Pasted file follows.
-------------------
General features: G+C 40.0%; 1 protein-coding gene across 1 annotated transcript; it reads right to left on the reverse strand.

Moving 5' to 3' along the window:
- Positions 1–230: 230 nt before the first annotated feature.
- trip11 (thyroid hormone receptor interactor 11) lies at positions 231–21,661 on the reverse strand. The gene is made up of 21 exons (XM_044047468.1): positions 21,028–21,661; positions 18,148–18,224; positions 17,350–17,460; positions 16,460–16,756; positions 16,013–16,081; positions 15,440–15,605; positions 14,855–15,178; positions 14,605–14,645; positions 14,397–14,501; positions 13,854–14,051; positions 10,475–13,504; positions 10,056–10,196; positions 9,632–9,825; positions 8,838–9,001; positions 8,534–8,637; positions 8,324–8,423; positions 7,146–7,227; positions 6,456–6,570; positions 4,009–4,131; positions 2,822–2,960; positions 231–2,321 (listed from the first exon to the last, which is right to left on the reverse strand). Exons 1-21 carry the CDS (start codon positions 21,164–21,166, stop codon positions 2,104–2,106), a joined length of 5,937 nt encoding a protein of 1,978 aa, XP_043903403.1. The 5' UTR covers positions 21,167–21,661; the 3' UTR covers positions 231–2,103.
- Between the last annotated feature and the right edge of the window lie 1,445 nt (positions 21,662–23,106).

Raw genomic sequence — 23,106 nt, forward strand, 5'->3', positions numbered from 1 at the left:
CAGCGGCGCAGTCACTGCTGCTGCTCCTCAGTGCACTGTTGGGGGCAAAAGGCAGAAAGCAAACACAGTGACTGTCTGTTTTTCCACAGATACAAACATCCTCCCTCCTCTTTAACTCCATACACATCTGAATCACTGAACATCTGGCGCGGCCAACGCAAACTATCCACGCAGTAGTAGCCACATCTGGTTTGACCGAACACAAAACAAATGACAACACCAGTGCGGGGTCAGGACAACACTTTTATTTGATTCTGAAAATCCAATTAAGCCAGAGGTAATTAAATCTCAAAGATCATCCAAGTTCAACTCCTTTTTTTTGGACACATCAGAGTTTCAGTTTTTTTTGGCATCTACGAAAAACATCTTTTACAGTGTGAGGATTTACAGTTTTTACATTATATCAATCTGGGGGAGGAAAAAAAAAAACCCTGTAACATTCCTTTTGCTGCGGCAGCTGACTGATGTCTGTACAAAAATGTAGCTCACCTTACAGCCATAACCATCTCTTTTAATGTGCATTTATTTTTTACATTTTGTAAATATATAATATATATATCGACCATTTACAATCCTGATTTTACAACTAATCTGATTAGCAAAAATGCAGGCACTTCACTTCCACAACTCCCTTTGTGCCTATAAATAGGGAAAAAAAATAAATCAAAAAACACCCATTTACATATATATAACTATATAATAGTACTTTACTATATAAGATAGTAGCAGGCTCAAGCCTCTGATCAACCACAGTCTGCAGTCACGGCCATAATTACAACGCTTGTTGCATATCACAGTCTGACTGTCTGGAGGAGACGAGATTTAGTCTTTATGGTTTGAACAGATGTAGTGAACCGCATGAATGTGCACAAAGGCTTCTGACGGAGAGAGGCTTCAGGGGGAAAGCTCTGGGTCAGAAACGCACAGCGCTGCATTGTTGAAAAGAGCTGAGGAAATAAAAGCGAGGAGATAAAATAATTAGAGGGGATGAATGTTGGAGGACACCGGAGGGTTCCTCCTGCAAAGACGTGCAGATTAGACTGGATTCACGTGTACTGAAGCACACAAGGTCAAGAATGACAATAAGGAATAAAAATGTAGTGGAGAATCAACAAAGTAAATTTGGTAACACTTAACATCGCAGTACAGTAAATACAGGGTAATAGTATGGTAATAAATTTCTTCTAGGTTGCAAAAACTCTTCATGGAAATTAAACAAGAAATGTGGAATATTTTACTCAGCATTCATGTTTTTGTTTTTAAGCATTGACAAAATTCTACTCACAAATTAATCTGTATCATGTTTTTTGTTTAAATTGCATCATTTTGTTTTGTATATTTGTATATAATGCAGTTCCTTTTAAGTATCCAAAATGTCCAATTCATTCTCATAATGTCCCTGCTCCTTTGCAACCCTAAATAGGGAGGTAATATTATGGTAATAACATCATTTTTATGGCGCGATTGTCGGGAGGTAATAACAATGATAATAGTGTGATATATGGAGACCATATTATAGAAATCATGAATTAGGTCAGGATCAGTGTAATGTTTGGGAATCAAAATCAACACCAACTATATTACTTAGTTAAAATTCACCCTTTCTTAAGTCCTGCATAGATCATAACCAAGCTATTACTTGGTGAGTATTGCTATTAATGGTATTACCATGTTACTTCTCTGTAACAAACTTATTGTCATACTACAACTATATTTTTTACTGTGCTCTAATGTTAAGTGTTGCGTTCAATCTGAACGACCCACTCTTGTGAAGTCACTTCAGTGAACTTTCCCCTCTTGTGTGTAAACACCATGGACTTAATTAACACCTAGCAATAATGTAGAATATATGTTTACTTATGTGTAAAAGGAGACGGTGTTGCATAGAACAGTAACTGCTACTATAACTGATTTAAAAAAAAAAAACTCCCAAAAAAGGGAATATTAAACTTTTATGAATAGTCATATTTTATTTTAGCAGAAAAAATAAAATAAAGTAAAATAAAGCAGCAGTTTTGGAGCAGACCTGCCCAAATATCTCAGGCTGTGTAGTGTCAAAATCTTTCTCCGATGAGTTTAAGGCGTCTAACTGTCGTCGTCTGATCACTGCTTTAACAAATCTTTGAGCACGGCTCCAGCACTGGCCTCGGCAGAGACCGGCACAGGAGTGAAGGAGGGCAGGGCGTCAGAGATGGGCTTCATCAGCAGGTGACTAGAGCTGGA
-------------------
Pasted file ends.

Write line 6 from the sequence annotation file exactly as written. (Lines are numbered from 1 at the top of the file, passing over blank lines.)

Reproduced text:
Raw genomic sequence — 23,106 nt, forward strand, 5'->3', positions numbered from 1 at the left: